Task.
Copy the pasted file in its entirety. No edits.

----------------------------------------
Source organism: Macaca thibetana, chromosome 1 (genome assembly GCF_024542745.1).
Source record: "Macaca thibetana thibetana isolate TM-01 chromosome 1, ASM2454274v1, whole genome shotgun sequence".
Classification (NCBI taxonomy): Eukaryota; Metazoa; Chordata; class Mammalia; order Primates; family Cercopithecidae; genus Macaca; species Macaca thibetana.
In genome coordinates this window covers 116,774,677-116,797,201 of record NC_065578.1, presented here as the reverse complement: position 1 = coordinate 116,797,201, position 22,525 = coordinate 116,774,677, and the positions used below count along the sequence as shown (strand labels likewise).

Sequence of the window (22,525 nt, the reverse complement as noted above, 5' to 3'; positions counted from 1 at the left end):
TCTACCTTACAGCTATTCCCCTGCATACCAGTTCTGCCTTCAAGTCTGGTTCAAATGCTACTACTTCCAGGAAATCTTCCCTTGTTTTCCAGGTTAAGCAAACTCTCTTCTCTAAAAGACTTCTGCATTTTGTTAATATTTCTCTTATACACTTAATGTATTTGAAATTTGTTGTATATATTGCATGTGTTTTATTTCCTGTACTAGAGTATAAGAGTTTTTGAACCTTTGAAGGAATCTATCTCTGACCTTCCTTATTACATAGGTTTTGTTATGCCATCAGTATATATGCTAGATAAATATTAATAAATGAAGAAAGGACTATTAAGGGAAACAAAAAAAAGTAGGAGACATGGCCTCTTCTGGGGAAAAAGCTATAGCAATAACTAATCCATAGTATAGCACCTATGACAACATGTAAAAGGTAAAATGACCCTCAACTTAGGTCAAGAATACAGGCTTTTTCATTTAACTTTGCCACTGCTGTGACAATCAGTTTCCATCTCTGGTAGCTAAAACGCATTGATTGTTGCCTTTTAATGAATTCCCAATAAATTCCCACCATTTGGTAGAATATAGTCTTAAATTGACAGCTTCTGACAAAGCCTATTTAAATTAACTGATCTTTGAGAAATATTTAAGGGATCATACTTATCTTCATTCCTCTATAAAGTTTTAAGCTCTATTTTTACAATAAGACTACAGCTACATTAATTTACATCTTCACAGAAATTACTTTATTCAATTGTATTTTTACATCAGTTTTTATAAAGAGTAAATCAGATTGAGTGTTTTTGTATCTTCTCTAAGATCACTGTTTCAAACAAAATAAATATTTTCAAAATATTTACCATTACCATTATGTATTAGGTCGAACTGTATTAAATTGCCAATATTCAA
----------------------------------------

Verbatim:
Source organism: Macaca thibetana, chromosome 1 (genome assembly GCF_024542745.1).
Source record: "Macaca thibetana thibetana isolate TM-01 chromosome 1, ASM2454274v1, whole genome shotgun sequence".
Classification (NCBI taxonomy): Eukaryota; Metazoa; Chordata; class Mammalia; order Primates; family Cercopithecidae; genus Macaca; species Macaca thibetana.
In genome coordinates this window covers 116,774,677-116,797,201 of record NC_065578.1, presented here as the reverse complement: position 1 = coordinate 116,797,201, position 22,525 = coordinate 116,774,677, and the positions used below count along the sequence as shown (strand labels likewise).

Sequence of the window (22,525 nt, the reverse complement as noted above, 5' to 3'; positions counted from 1 at the left end):
TCTACCTTACAGCTATTCCCCTGCATACCAGTTCTGCCTTCAAGTCTGGTTCAAATGCTACTACTTCCAGGAAATCTTCCCTTGTTTTCCAGGTTAAGCAAACTCTCTTCTCTAAAAGACTTCTGCATTTTGTTAATATTTCTCTTATACACTTAATGTATTTGAAATTTGTTGTATATATTGCATGTGTTTTATTTCCTGTACTAGAGTATAAGAGTTTTTGAACCTTTGAAGGAATCTATCTCTGACCTTCCTTATTACATAGGTTTTGTTATGCCATCAGTATATATGCTAGATAAATATTAATAAATGAAGAAAGGACTATTAAGGGAAACAAAAAAAAGTAGGAGACATGGCCTCTTCTGGGGAAAAAGCTATAGCAATAACTAATCCATAGTATAGCACCTATGACAACATGTAAAAGGTAAAATGACCCTCAACTTAGGTCAAGAATACAGGCTTTTTCATTTAACTTTGCCACTGCTGTGACAATCAGTTTCCATCTCTGGTAGCTAAAACGCATTGATTGTTGCCTTTTAATGAATTCCCAATAAATTCCCACCATTTGGTAGAATATAGTCTTAAATTGACAGCTTCTGACAAAGCCTATTTAAATTAACTGATCTTTGAGAAATATTTAAGGGATCATACTTATCTTCATTCCTCTATAAAGTTTTAAGCTCTATTTTTACAATAAGACTACAGCTACATTAATTTACATCTTCACAGAAATTACTTTATTCAATTGTATTTTTACATCAGTTTTTATAAAGAGTAAATCAGATTGAGTGTTTTTGTATCTTCTCTAAGATCACTGTTTCAAACAAAATAAATATTTTCAAAATATTTACCATTACCATTATGTATTAGGTCGAACTGTATTAAATTGCCAATATTCAA